Since Cohen paints Kazakhstanis as backward, racist, sexist pigs, the film has been condemned as being racist. I didn't know Kazakhstanis were a race, but that's another argument.
Unfortunately or not, I must digress from crankiness and address "Borat" in a way other than my usual sarcastic, semi-amusing schtick. This is because piling sarcasm upon sarcasm doesn't work very well, a lesson I learned all too painfully once writing for a national media outlet when I tried ripping apart an article that was itself a parody because I failed to understand the nature of the article in the first place. To say such an incident is a blow to one's intellectual self-esteem is a mild understatement.
I think I understand "Borat" pretty well. I suppose that it's more than possible that its star and writer, Sacha Baron Cohen, is a self-hating Jew, right along with the movie's director, Larry Charles. If so, that might make the charges of it being anti-Semitic valid. The other racist angle in the film concerns Borat's nationality. Since Cohen paints Kazakhstanis as backward, racist, sexist pigs, the film has been condemned as being racist. I didn't know Kazakhstanis were a race, but that's another argument.
It's just pathetic and sad that the Anti-Defamation League saw fit to complain about Cohen's so-called anti-Semitism due to a particular country western song calling on people to "throw the Jew down the well" on HBO. The irony is that Cohen is doing them a favor. Given Cohen's religion, do they actually think he's pulling a Gibson? Does anybody? Jesus, start asking some simple questions before calling the lawyers. Cohen is emphasizing the prevalence of anti-Semitic thought, not trying to spread it. Sweeping its existence under the rug doesn't make it go away, it just sends it underground. The more it's out in the open, the more good people can work to make it go away - to educate and inform and satirize if need be.
And that's hardly Cohen's focus here. What he does instead is connect the same sorts of social and cultural retardation in one part of the world with similar cultural retardation in America. What Cohen is examining is the ugliness caused by intolerance. American audiences ought to be a lot less frightened by the satirized attitudes of Borat than they are by the real gay-hating, race-baiting, women-hating attitudes of the Americans in the film. These are real people. Borat is fake. What Cohen is saying is, "Hey look, you've got more than enough real-life Borats to make lots of films right in your backyard." Frankly, it's disheartening as hell that more people don't realize this. They want to attack Cohen because looking inward is too hard.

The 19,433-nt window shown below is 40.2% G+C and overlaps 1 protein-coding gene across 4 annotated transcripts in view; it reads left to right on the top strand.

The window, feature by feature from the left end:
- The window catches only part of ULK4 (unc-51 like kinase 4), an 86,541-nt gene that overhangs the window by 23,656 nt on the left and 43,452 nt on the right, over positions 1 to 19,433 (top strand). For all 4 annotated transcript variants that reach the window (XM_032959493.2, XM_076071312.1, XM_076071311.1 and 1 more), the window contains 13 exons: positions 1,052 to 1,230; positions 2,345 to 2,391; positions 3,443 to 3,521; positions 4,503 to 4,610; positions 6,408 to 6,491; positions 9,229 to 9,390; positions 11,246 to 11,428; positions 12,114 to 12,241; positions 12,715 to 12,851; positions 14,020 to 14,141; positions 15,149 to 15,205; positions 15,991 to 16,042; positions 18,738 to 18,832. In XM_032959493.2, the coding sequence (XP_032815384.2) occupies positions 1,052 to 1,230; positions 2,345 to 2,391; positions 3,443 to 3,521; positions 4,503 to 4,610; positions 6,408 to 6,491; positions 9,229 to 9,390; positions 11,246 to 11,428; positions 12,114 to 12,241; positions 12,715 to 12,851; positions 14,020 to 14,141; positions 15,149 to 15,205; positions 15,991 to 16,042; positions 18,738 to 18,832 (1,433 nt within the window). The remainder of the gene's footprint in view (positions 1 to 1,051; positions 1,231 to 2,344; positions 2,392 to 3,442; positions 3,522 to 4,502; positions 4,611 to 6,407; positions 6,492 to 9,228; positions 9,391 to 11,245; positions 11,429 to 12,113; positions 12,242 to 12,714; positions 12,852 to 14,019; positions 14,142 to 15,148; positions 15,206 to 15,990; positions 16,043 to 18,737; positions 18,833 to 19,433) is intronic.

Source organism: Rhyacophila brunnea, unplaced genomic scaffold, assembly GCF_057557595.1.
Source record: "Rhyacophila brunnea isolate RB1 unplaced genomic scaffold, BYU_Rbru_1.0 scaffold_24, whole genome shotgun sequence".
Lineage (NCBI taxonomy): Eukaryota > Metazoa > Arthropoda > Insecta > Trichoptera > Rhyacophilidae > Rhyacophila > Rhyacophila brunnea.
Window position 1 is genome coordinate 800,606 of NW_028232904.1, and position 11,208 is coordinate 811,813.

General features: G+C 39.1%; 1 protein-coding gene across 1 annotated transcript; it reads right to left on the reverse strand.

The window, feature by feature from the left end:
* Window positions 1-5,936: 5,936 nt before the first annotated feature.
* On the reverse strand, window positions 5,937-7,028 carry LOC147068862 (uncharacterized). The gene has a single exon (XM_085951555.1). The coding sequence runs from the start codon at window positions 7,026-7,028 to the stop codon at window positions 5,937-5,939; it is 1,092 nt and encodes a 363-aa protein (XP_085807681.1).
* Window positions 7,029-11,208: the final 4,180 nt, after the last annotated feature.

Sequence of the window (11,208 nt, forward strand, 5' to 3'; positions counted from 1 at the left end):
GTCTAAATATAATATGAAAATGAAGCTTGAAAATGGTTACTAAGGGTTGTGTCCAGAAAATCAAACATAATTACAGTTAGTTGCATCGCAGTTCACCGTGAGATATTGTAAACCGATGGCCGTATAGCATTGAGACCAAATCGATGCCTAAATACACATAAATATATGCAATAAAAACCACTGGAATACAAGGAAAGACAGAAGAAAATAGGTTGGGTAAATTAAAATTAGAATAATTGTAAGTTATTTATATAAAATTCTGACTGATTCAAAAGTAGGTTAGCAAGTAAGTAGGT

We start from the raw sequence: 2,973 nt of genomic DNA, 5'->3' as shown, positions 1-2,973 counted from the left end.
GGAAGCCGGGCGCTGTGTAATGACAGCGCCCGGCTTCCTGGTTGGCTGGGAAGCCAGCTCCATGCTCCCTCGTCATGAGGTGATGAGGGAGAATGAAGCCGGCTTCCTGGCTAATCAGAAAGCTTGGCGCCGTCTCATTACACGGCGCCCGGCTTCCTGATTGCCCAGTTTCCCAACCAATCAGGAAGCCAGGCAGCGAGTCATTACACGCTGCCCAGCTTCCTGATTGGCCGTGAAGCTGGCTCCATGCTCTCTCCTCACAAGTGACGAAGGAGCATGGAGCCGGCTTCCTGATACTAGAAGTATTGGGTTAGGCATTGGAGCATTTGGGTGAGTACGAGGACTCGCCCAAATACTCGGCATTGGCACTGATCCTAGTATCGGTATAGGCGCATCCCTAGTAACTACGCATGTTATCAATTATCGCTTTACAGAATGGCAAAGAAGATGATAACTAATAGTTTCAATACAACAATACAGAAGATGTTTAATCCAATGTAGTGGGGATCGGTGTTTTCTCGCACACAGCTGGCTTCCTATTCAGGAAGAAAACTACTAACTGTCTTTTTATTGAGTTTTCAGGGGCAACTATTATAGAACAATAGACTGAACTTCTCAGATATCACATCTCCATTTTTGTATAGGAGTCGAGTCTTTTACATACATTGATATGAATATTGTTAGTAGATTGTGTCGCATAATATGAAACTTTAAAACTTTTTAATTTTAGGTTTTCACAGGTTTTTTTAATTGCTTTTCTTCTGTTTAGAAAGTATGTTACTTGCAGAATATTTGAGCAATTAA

The most pointed connection occurs at the rodeo, where Borat (Cohen) goes to sing the national anthem. For those unaware, Cohen's shtick is that he takes Borat into the real world and fools people, often catching them saying and doing things in reaction to Borat that are simultaneously hilarious, embarrassing and uncomfortable. At the rodeo, he interacts with a guy who spouts a variety of group-bashing bigotry. Cohen seems to be saying that one kind of hatred isn't all that different from another.
Cohen isn't attacking a race or a religion. He's satirizing bigotry. There is nothing wrong with that. It opens people's eyes to stupidity. Those who attack Cohen for being racist not only completely miss the point, they reveal their ignorant selves.
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